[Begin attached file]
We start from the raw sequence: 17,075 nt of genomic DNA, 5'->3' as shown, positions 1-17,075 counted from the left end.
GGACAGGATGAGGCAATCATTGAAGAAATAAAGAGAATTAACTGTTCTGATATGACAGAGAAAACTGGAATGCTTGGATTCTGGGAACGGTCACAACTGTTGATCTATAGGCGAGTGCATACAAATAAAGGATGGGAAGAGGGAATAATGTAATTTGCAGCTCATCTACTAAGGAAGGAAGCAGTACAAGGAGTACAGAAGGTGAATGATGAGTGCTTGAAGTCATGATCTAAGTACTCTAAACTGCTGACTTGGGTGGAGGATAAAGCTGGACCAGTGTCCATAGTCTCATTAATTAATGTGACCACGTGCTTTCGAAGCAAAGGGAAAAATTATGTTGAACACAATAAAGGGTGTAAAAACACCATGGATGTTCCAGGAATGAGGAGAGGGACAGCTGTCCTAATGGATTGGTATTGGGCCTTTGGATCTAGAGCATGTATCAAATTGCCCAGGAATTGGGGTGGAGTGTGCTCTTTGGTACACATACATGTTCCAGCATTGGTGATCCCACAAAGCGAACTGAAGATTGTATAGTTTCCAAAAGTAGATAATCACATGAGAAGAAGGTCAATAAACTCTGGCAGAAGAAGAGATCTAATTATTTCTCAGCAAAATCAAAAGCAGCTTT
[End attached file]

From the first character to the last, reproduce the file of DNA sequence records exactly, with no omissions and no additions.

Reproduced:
We start from the raw sequence: 17,075 nt of genomic DNA, 5'->3' as shown, positions 1-17,075 counted from the left end.
GGACAGGATGAGGCAATCATTGAAGAAATAAAGAGAATTAACTGTTCTGATATGACAGAGAAAACTGGAATGCTTGGATTCTGGGAACGGTCACAACTGTTGATCTATAGGCGAGTGCATACAAATAAAGGATGGGAAGAGGGAATAATGTAATTTGCAGCTCATCTACTAAGGAAGGAAGCAGTACAAGGAGTACAGAAGGTGAATGATGAGTGCTTGAAGTCATGATCTAAGTACTCTAAACTGCTGACTTGGGTGGAGGATAAAGCTGGACCAGTGTCCATAGTCTCATTAATTAATGTGACCACGTGCTTTCGAAGCAAAGGGAAAAATTATGTTGAACACAATAAAGGGTGTAAAAACACCATGGATGTTCCAGGAATGAGGAGAGGGACAGCTGTCCTAATGGATTGGTATTGGGCCTTTGGATCTAGAGCATGTATCAAATTGCCCAGGAATTGGGGTGGAGTGTGCTCTTTGGTACACATACATGTTCCAGCATTGGTGATCCCACAAAGCGAACTGAAGATTGTATAGTTTCCAAAAGTAGATAATCACATGAGAAGAAGGTCAATAAACTCTGGCAGAAGAAGAGATCTAATTATTTCTCAGCAAAATCAAAAGCAGCTTT